In my time behind the butcher counter, I’ve taught a lot of people how to cook pork chops. Thick, thin, skin-on, skin-off, every iteration of pork chop you can imagine. When I sat down to write my advice for cooking pork chops, though, a rather humbling story came to mind...
But before we get started: If you want to cook a thick chop—I’m talking 1.5-2 inches or more plus—with the full fat cap and the skin on, the best thing to do is to season or brine it, then put in a low oven until the chops reach an internal temp of 125 degrees Fahrenheit. (Invest in a digital thermometer! They’re cheap.) You can also do this on the cold side of an indirect grill; just keep an eye on the grill temperature. You want to go slow to render as much of the fat as possible. When you reach your internal temp, pull the chop from the oven and rest for a few minutes. Put the pan on a burner and tilt it towards you so that the rendered fat pools on the side of the pan closest to the handle. Arrange the chop so that the skin and fat cap are nearly submerged in the fat puddle and are, more or less, frying. This will yield golden-brown fat and crispy, crackly skin. It’s also very messy and a touch dangerous (don’t do this barefoot...) but very chef-y and fun if you’re into it.
I used to cook all my chops like this at home, whether or not the people I was cooking for enjoyed all the fat, like I do. I also disregarded the mess I made and didn’t care my house smelled like pork fat for several days (though by day three, it was a bit much).
And then my in-laws came for a visit (here’s that humbling story I was talking about). To be clear, my in-laws are fantastic, so their visits are really fun, but... when my mother-in-law said she wanted to cook us all pork chops, I was, well, dubious. She is a fantastic cook, but in my mind, pork chops were my thing, and she most certainly had no plans to cook all the fat and skin like I preferred.
I came home from work to find a box of Kraft Shake ‘N Bake on the counter and felt my pulse quickening. My internal monologue was NSFW, but decided to just roll with it and be grateful that someone else was willing to make dinner for us. Thank goodness I did.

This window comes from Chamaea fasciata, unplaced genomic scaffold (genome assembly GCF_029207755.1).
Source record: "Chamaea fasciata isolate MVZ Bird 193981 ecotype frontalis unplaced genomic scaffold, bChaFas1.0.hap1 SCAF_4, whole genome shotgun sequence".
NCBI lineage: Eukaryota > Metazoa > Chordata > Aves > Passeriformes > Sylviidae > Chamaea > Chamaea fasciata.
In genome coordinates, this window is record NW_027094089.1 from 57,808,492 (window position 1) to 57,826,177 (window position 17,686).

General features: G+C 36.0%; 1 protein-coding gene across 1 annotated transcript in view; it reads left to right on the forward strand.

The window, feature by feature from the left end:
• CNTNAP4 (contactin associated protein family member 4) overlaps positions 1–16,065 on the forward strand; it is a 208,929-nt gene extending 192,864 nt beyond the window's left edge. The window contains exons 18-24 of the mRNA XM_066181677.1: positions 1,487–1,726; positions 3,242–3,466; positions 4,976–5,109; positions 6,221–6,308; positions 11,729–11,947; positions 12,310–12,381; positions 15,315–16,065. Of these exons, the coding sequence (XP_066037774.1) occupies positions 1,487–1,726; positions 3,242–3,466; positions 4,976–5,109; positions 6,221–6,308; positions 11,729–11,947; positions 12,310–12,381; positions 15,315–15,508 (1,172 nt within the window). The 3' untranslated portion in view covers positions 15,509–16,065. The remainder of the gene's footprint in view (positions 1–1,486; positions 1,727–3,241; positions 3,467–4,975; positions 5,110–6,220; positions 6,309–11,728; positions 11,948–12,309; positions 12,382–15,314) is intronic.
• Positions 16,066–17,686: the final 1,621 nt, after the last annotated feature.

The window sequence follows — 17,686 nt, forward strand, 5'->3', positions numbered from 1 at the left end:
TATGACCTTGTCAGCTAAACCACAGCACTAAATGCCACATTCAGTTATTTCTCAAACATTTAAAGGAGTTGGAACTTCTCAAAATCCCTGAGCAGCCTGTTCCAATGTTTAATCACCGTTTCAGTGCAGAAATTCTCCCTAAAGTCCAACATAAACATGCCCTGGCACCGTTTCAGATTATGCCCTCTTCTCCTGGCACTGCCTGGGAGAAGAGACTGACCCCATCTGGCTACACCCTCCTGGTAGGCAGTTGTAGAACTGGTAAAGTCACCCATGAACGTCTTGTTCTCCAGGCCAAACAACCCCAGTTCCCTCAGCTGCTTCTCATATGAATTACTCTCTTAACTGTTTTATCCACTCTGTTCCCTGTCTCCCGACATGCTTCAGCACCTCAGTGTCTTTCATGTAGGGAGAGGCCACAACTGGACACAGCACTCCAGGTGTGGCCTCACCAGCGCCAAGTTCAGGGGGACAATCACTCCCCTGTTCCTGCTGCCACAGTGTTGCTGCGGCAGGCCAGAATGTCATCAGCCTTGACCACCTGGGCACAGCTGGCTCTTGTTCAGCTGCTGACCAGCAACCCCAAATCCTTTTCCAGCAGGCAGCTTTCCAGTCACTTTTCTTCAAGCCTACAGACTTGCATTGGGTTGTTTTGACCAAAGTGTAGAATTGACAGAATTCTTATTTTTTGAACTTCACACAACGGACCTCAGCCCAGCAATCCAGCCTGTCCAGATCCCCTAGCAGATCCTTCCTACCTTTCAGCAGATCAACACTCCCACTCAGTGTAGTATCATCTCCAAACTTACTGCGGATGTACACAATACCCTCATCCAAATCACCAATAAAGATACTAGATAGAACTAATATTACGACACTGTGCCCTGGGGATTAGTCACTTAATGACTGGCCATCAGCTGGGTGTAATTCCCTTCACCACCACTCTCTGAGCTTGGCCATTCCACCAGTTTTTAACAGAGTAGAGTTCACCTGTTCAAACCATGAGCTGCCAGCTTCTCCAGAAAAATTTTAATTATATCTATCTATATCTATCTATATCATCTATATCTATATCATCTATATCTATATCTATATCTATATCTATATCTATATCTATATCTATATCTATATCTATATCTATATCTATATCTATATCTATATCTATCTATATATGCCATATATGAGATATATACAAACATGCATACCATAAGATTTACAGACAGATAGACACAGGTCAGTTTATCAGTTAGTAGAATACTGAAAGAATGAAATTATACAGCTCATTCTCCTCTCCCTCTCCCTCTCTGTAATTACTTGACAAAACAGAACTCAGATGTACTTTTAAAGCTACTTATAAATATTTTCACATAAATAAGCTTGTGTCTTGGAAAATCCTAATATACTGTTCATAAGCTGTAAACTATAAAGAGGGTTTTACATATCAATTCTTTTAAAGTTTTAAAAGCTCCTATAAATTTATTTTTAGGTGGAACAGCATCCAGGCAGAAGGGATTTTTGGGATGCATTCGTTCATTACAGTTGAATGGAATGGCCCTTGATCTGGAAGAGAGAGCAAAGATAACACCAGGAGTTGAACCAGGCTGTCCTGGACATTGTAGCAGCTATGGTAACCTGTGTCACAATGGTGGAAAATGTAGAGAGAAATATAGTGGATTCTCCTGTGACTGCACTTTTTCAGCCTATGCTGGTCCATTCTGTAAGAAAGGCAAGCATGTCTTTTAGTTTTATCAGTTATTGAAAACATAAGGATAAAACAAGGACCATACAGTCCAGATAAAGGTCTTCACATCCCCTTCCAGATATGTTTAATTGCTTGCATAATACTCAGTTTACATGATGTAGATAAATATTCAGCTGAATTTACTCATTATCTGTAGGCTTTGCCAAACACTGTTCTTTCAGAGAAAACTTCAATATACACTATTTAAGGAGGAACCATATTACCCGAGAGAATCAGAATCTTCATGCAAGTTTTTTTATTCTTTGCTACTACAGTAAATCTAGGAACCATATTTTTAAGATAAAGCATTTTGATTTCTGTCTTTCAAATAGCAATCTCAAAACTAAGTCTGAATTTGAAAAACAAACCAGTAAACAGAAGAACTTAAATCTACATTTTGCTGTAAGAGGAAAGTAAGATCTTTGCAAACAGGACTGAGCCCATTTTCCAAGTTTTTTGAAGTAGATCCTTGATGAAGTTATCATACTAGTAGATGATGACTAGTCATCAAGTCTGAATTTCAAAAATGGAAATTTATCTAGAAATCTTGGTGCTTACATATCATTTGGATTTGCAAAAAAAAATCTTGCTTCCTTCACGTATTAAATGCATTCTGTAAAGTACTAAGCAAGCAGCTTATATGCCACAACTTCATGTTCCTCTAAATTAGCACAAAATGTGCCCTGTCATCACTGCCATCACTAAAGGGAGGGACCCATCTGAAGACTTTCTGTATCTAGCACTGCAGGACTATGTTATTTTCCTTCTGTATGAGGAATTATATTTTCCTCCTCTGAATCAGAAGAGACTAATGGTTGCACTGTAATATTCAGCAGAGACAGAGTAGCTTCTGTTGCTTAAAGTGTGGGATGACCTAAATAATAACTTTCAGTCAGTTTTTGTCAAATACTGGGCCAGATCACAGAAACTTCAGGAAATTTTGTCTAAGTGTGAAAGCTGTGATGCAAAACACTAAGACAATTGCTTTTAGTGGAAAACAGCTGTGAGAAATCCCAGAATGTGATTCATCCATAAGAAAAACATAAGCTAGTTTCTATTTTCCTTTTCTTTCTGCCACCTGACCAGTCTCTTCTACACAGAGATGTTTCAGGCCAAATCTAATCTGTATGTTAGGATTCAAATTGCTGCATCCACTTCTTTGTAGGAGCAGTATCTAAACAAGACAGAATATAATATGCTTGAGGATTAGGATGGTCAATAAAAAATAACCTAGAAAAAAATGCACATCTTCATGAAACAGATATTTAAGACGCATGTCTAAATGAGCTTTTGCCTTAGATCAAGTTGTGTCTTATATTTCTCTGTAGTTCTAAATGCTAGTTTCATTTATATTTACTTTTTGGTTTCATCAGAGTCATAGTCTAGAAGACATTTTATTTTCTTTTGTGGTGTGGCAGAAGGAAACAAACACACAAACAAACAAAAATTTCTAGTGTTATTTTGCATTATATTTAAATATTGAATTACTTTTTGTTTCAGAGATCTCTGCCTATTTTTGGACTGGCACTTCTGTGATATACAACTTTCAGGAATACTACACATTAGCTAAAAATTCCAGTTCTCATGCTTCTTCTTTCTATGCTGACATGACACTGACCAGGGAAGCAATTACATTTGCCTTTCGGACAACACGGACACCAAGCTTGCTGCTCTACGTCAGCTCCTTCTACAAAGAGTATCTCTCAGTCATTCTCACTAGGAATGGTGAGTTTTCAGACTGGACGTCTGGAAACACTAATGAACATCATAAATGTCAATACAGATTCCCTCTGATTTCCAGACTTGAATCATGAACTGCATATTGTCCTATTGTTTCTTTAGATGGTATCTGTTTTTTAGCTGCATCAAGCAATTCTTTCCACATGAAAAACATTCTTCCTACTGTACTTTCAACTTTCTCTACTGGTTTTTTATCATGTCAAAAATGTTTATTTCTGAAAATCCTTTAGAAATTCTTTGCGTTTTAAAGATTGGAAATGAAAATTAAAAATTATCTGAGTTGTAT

The chops were fantastic. Sure the Shake ‘N Bake coating tasted a little artificial, but the chops were pleasantly crunchy and cooked perfectly: moist, juicy, with a tinge of pink in the center. Of course the chef/butcher in me came into work the next day and whipped up a batch of “Butcher Bake,” a homemade version of Shake ‘N Bake, and promoted it to all of my customers. Boy did I get some funny looks.
If I’m not searing on the cast iron, and seeking something a bit more crispy, this is how I make my pork chops.
This method works for cooking average-sized chops (about an inch thick), bone-in or boneless, though for smaller or boneless chops I would pull them from the oven a few minutes earlier.
- 2 pork chops (one inch-thick), trimmed, with about 1/8 to 1/4-inch fat along the edge
- 1 batch Butcher Bake coating (recipe below)
- Two beaten eggs (or beer, mustard, or whatever else you’d like for coating the chops)
- 1 package (10.5 oz) panko breadcrumbs
- 1 Tbsp. kosher salt
- 1 Tbsp. black pepper
- 2 tsp. garlic powder
- 2 tsp. onion powder
- 1 tsp. dried thyme
- 1 tsp. paprika
Place half the panko in a food processor with all other ingredients and pulse until fine. Remove from food processor and mix in remaining panko. Store in an air tight bag for up to a month. This will lightly coat about a half dozen pork chops, maybe more.
Preheat oven to 400 degrees Fahrenheit. Moisten the chops with beaten egg, beer, mustard—get creative! Coat the chops with Butcher Bake and place on a lightly greased baking sheet lined with foil. Place in the oven. Check after 18 minutes by sticking a digital probe thermometer in the center of a chop. You’re looking for an internal temp of 140 degrees Fahrenheit. Baked longer if not. When you hit it, remove and rest meat for five minutes and serve.
Note: This pork chop coating would be just as delicious deep-fried. Maybe even more so.